That's the advice of Ronnie Cummins of the Organic Consumers Association and Regeneration International. Both organizations are taking on industrial agriculture whose input heavy methods have depleted one third of arable land and vastly reduced biodiversity.
The often indiscriminate use of pesticides has killed off untold insect and microbial life. Synthetic fertilizers and lack of ground cover cause the soil to crust. Rain (or irrigation) water does not penetrate but runs off into the nearest water way carrying soil and excess nitrogen with it.
These methods have to change radically if the soil is to be made healthy again. Besides supporting OCA and RI, there is not an awful lot an individual can do on a grand scale. But we can all do something about regenerating the soil around us - in our yards, parks and (almost) green spaces. The goal is to create healthy soil which readily absorbs, and retains, rain water. Healthy soil needs lots and lots (many billions) of microbes. The first thing to do is to stop using chemicals of any kind.
Then look at grass, and imagine a landscape without it. If that's too much to ask, then make sure it is cut correctly. Cornell recommends letting it grow to 4 1/2 inches before cutting down to 3". In other words, don't cut more than a third at a time. Use a mulching mower and leave the cuttings where they fall.This is all the fertilizer that a lawn needs. Weeds - you will have to pull those by hand, or with a neat long-handled tool that allows you to root our dandelions without bending. (https://www.healthline.com/nutrition/dandelion-benefits) . For the last mow of the season, rake all your fallen leaves on to the lawn and go over them a couple of times. The chopped up leaves will protect the lawn all winter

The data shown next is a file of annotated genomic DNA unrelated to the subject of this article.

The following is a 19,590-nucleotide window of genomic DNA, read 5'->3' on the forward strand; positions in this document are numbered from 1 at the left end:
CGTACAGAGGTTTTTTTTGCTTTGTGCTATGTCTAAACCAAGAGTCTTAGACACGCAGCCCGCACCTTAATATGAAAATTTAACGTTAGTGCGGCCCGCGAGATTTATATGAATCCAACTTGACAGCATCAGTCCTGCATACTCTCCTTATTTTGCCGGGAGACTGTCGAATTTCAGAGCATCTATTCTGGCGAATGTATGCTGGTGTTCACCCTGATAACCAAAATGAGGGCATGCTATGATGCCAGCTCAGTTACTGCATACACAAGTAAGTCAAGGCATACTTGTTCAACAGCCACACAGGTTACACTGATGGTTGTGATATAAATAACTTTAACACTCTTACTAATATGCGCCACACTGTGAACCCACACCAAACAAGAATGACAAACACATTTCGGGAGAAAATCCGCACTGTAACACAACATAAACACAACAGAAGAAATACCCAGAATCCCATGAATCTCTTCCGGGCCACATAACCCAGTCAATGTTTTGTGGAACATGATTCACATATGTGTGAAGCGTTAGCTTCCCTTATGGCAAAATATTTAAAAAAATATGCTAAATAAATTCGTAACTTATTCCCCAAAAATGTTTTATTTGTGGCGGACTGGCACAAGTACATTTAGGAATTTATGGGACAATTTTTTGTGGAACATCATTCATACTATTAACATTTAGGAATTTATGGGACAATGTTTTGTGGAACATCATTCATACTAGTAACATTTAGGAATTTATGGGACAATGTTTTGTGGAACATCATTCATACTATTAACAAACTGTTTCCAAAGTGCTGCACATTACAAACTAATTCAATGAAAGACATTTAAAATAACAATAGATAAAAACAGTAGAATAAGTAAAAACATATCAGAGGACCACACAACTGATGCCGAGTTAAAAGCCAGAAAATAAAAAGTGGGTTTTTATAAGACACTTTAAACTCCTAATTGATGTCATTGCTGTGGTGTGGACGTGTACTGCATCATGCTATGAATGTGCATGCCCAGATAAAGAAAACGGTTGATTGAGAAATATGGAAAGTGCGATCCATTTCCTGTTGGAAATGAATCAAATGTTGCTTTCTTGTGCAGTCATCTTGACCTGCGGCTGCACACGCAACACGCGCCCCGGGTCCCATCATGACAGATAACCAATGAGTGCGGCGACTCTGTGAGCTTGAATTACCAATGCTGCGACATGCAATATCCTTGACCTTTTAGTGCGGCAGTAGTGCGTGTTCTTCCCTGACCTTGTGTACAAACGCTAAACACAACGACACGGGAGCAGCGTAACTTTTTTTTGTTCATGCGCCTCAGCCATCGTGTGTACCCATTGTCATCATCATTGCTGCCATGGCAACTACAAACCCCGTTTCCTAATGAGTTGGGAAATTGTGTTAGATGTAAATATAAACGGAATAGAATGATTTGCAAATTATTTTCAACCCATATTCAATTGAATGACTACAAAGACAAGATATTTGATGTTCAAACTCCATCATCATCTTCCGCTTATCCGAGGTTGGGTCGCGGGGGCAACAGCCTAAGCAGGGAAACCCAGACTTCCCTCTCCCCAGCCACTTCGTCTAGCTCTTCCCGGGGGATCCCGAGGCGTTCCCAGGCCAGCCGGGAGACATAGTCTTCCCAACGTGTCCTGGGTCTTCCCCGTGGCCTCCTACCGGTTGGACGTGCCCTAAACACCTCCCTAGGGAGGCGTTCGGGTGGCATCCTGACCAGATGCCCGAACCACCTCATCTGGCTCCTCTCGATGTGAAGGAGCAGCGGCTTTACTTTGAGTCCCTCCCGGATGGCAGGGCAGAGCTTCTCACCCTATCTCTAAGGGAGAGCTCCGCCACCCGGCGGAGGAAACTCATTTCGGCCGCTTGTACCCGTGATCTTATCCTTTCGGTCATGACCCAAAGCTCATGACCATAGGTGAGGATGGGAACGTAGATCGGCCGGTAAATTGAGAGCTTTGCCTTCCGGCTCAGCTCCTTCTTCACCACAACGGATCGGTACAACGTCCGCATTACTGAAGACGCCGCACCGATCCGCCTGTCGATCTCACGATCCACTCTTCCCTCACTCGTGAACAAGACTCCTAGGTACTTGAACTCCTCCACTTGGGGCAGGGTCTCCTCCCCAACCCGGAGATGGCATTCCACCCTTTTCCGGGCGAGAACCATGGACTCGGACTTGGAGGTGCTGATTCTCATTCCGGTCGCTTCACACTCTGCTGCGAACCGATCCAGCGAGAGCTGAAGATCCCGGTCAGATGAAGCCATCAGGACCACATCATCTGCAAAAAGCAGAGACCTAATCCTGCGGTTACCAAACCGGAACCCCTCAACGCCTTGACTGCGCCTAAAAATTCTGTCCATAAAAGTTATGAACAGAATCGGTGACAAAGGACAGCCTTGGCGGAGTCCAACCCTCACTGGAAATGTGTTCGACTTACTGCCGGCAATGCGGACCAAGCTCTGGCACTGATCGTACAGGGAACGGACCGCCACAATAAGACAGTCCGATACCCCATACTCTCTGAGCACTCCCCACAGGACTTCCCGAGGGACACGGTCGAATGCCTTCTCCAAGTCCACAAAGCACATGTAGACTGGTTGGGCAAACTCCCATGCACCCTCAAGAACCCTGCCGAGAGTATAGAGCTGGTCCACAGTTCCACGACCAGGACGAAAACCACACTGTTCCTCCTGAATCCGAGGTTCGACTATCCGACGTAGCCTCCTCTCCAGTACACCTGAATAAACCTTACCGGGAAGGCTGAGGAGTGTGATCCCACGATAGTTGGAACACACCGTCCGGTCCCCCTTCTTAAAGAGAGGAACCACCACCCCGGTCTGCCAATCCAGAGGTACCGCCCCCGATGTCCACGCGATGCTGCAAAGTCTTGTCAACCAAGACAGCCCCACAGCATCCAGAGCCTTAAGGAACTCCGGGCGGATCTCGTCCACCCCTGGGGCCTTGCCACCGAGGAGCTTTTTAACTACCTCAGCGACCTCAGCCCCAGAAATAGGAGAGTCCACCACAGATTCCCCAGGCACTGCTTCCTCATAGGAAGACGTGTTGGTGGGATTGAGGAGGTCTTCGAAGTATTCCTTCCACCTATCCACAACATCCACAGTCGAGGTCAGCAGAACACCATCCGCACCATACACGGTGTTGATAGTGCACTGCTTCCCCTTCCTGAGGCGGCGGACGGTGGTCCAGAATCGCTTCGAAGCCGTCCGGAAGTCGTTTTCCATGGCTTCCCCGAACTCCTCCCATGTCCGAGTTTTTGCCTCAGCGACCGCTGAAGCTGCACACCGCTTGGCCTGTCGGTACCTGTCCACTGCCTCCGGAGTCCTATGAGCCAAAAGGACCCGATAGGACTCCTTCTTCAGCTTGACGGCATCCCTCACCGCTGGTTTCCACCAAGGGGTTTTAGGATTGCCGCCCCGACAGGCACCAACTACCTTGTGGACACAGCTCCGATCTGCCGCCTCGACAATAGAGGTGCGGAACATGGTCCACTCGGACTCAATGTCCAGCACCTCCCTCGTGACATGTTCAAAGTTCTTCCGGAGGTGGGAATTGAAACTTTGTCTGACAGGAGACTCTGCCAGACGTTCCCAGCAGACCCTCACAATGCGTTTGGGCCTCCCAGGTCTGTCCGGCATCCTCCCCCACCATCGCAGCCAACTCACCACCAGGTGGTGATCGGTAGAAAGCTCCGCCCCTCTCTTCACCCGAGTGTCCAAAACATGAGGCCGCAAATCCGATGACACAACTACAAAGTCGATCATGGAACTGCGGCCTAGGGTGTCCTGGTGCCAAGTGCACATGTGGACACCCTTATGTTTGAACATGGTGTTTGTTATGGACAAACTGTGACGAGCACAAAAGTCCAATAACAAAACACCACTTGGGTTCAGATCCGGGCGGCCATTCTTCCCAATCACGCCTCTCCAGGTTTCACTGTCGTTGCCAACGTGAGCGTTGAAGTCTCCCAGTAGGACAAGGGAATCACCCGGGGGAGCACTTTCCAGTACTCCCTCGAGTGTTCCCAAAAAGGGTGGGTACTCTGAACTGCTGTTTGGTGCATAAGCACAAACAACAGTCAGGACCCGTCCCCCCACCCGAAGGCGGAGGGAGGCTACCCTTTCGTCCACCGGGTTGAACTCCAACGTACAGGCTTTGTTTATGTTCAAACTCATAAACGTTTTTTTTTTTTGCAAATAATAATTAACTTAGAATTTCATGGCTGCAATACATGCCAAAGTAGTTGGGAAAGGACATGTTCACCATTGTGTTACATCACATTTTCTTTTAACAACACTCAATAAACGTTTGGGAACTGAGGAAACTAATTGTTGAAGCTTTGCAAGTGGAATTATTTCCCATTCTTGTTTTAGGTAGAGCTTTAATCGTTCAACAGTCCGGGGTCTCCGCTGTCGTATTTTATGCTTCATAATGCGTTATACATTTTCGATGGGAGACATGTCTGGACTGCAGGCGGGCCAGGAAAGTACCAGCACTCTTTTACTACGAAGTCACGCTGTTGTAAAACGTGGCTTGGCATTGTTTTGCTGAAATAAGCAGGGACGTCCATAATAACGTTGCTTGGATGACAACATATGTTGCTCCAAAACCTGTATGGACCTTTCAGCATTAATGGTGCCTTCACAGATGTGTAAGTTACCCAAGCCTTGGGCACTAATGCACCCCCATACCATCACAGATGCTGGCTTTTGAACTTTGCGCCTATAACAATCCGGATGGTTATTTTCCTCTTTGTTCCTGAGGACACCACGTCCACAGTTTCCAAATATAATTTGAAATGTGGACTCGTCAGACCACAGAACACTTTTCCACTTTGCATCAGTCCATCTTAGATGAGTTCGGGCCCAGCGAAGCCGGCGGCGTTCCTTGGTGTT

This is just a glimpse at a huge subject, even at a local level. There will be much more in the book I am working on, and a short session at PHE's symposium, Dare to Care. (PHEInc1.org/symposium).